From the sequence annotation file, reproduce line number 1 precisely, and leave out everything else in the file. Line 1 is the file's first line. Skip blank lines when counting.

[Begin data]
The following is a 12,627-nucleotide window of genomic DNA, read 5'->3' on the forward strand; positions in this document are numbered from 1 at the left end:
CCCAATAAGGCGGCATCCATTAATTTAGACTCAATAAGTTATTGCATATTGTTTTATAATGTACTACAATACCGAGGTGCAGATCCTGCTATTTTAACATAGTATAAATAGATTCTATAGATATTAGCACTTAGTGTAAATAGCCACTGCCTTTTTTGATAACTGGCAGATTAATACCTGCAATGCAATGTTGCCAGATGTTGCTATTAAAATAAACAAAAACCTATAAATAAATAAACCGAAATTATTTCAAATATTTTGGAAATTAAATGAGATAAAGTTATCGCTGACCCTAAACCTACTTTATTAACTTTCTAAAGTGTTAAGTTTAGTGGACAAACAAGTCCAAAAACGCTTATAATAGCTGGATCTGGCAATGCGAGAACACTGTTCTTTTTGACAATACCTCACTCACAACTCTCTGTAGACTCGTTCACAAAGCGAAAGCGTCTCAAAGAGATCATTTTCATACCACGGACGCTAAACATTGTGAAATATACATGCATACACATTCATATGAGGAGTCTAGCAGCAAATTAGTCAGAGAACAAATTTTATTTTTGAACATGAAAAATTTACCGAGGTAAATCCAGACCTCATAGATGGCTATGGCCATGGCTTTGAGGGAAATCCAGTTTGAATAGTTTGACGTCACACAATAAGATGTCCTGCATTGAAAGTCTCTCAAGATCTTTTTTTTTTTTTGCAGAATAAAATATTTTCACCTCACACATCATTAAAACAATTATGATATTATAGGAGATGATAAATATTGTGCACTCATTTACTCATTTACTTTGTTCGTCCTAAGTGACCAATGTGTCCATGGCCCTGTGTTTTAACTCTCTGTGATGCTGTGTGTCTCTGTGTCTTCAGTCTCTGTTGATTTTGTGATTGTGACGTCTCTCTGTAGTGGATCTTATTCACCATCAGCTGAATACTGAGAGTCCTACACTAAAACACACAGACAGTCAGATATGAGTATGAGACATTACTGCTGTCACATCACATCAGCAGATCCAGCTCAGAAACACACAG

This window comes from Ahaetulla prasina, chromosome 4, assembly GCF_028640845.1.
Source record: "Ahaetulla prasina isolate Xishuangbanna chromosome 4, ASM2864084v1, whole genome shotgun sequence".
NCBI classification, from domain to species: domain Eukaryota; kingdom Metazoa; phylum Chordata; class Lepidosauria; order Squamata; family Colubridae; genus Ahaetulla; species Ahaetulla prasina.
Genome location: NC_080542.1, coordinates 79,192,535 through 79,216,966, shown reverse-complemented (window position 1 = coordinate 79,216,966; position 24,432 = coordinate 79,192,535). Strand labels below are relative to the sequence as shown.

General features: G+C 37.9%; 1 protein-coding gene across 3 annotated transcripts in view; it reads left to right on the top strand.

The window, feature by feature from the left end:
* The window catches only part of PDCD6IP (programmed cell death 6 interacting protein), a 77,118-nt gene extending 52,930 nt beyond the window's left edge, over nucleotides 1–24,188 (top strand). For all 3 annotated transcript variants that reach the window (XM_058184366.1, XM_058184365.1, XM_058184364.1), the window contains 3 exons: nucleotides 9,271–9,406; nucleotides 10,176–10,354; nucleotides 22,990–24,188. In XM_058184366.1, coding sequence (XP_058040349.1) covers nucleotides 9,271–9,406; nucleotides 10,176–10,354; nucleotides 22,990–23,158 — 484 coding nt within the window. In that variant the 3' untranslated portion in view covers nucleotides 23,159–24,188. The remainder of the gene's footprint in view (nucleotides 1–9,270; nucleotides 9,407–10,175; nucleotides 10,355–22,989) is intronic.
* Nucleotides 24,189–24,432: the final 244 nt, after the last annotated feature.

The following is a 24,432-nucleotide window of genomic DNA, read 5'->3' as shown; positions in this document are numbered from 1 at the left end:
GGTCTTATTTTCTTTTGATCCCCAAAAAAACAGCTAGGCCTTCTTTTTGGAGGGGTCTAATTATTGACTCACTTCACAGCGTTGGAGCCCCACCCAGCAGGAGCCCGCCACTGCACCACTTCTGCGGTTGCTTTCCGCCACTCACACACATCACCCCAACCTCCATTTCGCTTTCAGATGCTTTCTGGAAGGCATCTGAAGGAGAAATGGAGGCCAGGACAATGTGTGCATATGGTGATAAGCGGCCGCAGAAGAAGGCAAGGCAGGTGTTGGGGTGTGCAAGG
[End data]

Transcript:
The following is a 12,627-nucleotide window of genomic DNA, read 5'->3' on the forward strand; positions in this document are numbered from 1 at the left end: